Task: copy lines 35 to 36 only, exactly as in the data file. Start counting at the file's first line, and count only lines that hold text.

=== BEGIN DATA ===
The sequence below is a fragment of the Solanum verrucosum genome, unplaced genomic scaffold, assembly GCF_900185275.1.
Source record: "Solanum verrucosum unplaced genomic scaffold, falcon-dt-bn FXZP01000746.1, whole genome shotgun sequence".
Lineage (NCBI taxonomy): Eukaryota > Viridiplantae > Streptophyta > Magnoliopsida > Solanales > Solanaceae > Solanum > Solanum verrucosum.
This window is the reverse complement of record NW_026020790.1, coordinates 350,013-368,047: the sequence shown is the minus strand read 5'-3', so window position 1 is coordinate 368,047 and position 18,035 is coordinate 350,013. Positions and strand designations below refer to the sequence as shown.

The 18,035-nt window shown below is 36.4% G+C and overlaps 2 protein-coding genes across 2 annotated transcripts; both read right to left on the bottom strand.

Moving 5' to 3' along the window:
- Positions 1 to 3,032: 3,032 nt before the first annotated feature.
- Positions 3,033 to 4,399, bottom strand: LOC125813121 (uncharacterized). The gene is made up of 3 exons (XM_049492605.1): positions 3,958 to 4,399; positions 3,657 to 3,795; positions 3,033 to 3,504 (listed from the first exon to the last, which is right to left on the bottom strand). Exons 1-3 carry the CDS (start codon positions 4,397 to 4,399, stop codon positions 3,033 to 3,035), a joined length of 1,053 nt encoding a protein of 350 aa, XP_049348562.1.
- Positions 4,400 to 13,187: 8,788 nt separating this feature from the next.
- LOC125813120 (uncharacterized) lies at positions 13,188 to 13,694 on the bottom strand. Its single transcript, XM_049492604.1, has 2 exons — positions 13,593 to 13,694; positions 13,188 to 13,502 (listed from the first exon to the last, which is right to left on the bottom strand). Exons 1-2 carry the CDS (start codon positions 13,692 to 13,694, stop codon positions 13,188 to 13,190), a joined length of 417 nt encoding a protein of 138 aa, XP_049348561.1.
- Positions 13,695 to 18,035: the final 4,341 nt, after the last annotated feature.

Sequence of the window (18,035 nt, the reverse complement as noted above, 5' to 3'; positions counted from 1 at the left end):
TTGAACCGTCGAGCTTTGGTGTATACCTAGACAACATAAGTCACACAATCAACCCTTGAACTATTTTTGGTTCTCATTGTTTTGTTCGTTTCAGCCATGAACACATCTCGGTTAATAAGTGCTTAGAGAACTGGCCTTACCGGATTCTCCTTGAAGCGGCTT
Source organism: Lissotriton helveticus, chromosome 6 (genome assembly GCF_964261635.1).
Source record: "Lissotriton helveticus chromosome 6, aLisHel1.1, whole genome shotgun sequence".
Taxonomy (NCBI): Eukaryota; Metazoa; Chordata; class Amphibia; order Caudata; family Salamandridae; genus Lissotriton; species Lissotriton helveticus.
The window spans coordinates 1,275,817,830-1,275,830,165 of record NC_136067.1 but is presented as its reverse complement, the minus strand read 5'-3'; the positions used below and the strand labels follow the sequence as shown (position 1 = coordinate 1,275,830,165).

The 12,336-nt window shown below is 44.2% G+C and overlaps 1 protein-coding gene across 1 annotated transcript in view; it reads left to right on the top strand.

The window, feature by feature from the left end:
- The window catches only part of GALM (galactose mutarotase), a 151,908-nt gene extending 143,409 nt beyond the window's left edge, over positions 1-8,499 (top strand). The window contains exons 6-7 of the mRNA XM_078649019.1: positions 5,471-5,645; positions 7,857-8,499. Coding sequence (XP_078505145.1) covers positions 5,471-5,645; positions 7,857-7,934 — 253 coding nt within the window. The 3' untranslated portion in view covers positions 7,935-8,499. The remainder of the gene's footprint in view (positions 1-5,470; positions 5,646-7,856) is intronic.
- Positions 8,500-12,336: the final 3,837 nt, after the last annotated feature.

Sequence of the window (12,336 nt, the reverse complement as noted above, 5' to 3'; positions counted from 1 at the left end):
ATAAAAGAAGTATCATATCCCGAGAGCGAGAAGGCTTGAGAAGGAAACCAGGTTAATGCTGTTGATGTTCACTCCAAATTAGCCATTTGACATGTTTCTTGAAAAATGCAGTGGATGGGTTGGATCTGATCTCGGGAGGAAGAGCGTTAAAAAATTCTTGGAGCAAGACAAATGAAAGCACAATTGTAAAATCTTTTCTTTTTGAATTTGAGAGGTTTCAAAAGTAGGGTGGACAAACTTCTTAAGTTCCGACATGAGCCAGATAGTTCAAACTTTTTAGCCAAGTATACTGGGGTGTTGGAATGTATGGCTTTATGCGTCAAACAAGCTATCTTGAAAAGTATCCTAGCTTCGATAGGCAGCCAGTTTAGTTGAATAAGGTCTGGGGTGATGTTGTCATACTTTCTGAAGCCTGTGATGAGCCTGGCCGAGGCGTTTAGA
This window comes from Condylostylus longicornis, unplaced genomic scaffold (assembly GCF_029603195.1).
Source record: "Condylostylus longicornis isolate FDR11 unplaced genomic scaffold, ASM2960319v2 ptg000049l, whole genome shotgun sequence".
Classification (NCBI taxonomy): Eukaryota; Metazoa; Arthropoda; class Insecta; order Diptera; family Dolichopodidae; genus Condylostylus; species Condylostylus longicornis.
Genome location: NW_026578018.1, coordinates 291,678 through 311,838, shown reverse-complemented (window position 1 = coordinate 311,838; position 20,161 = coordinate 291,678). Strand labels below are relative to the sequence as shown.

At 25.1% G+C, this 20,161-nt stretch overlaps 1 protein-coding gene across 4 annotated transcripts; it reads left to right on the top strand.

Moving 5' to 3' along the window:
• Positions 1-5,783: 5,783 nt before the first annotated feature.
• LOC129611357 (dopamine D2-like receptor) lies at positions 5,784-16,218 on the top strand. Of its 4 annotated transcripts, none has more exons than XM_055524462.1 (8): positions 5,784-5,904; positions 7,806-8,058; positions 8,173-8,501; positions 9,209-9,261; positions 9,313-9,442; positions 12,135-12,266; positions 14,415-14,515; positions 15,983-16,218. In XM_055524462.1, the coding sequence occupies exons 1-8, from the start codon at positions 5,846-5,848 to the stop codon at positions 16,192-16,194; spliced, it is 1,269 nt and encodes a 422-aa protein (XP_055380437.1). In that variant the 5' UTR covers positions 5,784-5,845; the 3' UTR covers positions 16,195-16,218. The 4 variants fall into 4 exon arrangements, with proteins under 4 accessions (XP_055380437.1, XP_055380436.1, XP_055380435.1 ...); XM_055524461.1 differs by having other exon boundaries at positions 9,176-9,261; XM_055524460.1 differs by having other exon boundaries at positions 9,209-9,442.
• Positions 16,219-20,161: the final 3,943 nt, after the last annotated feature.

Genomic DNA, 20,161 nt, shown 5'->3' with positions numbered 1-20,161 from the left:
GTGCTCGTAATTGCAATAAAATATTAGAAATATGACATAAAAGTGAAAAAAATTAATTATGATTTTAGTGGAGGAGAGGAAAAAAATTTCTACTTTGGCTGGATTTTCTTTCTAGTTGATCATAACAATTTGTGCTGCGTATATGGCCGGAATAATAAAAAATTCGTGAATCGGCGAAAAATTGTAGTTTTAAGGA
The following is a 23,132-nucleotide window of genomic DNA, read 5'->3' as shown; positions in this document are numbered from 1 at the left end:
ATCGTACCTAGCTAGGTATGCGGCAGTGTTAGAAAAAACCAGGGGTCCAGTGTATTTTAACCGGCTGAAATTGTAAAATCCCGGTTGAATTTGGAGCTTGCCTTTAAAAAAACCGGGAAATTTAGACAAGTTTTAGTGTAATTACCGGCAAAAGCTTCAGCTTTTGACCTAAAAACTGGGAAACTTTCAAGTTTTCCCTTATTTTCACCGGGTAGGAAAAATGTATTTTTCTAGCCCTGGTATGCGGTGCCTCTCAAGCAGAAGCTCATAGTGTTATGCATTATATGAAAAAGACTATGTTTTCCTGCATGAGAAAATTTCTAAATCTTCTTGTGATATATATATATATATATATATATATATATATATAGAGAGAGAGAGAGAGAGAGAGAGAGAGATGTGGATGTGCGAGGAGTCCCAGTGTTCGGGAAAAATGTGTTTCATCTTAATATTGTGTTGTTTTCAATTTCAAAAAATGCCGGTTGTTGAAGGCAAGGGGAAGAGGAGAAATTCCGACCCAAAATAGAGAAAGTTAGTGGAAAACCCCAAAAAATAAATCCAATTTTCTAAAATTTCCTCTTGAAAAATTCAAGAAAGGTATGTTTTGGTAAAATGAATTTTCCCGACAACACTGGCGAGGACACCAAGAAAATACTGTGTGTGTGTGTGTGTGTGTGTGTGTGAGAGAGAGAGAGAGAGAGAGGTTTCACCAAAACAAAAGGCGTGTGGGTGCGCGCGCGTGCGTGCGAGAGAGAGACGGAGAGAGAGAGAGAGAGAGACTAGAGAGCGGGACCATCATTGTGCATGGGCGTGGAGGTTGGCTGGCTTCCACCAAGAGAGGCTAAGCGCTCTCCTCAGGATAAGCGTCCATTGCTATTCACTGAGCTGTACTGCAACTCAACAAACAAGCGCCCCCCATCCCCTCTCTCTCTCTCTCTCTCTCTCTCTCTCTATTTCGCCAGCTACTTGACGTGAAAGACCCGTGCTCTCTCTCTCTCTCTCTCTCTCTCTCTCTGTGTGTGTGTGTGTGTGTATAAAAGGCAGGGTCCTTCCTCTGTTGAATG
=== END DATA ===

The following is a 23,132-nucleotide window of genomic DNA, read 5'->3' as shown; positions in this document are numbered from 1 at the left end:
ATCGTACCTAGCTAGGTATGCGGCAGTGTTAGAAAAAACCAGGGGTCCAGTGTATTTTAACCGGCTGAAATTGTAAAATCCCGGTTGAATTTGGAGCTTGCCTTTAAAAAAACCGGGAAATTTAGACAAGTTTTAGTGTAATTACCGGCAAAAGCTTCAGCTTTTGACCTAAAAACTGGGAAACTTTCAAGTTTTCCCTTATTTTCACCGGGTAGGAAAAATGTATTTTTCTAGCCCTGGTATGCGGTGCCTCTCAAGCAGAAGCTCATAGTGTTATGCATTATATGAAAAAGACTATGTTTTCCTGCATGAGAAAATTTCTAAATCTTCTTGTGATATATATATATATATATATATATATATATATATAGAGAGAGAGAGAGAGAGAGAGAGAGAGATGTGGATGTGCGAGGAGTCCCAGTGTTCGGGAAAAATGTGTTTCATCTTAATATTGTGTTGTTTTCAATTTCAAAAAATGCCGGTTGTTGAAGGCAAGGGGAAGAGGAGAAATTCCGACCCAAAATAGAGAAAGTTAGTGGAAAACCCCAAAAAATAAATCCAATTTTCTAAAATTTCCTCTTGAAAAATTCAAGAAAGGTATGTTTTGGTAAAATGAATTTTCCCGACAACACTGGCGAGGACACCAAGAAAATACTGTGTGTGTGTGTGTGTGTGTGTGTGTGAGAGAGAGAGAGAGAGAGAGGTTTCACCAAAACAAAAGGCGTGTGGGTGCGCGCGCGTGCGTGCGAGAGAGAGACGGAGAGAGAGAGAGAGAGAGACTAGAGAGCGGGACCATCATTGTGCATGGGCGTGGAGGTTGGCTGGCTTCCACCAAGAGAGGCTAAGCGCTCTCCTCAGGATAAGCGTCCATTGCTATTCACTGAGCTGTACTGCAACTCAACAAACAAGCGCCCCCCATCCCCTCTCTCTCTCTCTCTCTCTCTCTCTCTCTATTTCGCCAGCTACTTGACGTGAAAGACCCGTGCTCTCTCTCTCTCTCTCTCTCTCTCTCTCTGTGTGTGTGTGTGTGTGTATAAAAGGCAGGGTCCTTCCTCTGTTGAATG